• samoht 3 days ago


    I disagree with the slant of this article against how Ford is selecting buyers for the new GT ("Two fingers", "very odd", "interrogation" etc).

    When important limited-production cars disappear into collections, never to be seen again, enthusiasts like us regret not getting to see them on the road, being used, making a noise. When exciting cars are bought purely for their investment potential, we feel an injustice that enthusiast cars are ending up (not) being driven by people with limited interest in driving, who just want to make money.

    When Porsche leaves allocation of GT models to their dealers, we feel slighted if we don't get the chance to buy from our local dealer, and suggest that some dealers are in cahoots with "buyers" who are going to split the loot from flipping the car with them.


    So when I read through the R&T story, I'm thinking that at least Ford is making an effort to get their new cars into the hands of people who will love and cherish them, who are real enthusiasts, who will show up at PH Sunday Services and write threads here, and appear on trackdays. And they're doing it on a basis that's consistent for all, rather than varying by dealership, and the criteria are open.

    Now, the 'ideal' thing would be to have unlimited production numbers. However, where cars are sold at a loss as technology and brand-building projects, like the LFA, this isn't so easy.

    Bottom line - we don't have a good way to allocate limited items, short of to the highest bidder. If you don't want to do that, you are always going to struggle to find a fair way - see event ticket resales. So all things considered, I think Ford are making a very creditable effort to get their new car into the hands of the most 'deserving' enthusiasts.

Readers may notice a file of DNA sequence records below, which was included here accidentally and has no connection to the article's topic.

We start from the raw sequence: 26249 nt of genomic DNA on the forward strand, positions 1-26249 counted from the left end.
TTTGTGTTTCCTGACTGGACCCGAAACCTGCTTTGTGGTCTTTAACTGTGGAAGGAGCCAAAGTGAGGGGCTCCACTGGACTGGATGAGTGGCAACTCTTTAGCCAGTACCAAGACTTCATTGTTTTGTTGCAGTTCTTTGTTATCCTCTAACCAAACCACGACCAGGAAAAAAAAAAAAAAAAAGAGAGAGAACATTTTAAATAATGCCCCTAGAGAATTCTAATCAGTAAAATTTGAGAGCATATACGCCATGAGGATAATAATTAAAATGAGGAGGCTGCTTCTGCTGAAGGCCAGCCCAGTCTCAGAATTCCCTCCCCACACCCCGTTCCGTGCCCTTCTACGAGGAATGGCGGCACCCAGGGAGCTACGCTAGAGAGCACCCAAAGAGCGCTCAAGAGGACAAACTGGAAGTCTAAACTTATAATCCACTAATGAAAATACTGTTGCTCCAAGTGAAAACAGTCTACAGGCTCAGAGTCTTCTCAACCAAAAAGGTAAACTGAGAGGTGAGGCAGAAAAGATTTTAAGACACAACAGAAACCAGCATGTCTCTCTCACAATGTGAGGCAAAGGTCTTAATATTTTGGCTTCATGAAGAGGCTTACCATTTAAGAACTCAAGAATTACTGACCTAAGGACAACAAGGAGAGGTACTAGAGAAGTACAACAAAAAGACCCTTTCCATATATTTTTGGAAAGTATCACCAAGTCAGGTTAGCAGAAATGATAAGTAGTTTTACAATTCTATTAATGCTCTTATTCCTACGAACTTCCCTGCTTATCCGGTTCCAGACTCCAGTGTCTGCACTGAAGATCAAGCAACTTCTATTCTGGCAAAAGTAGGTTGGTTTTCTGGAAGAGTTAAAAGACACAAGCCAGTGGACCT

• Krikkit 3 days ago

    samoht said:
    I disagree with the slant of this article against how Ford is selecting buyers for the new GT ("Two fingers", "very odd", "interrogation" etc).

    When important limited-production cars disappear into collections, never to be seen again, enthusiasts like us regret not getting to see them on the road, being used, making a noise. When exciting cars are bought purely for their investment potential, we feel an injustice that enthusiast cars are ending up (not) being driven by people with limited interest in driving, who just want to make money.
    I agree to an extent, but it's too far the other way from there.

    Obviously a fantasy scenario, but if I had the cash for one I wouldn't get through the selection process, despite being the kind of person to use it on the road and enjoy it. They're effectively making people pay $450k to be part of the marketing team, not just filtering out the speculators and collectors.

  • PhantomPH 3 days ago

    Used cars kinda lingered around the £115-130k mark for ages and ages. Seemed like the bargain of the century even then. Then like a lot of things, the values started going north and have stabilised above £250k now. Not bad if you bought one for the lower price.

    That being said, to me it doesn't seem THAT long ago that you could pick up an F40 for £160k...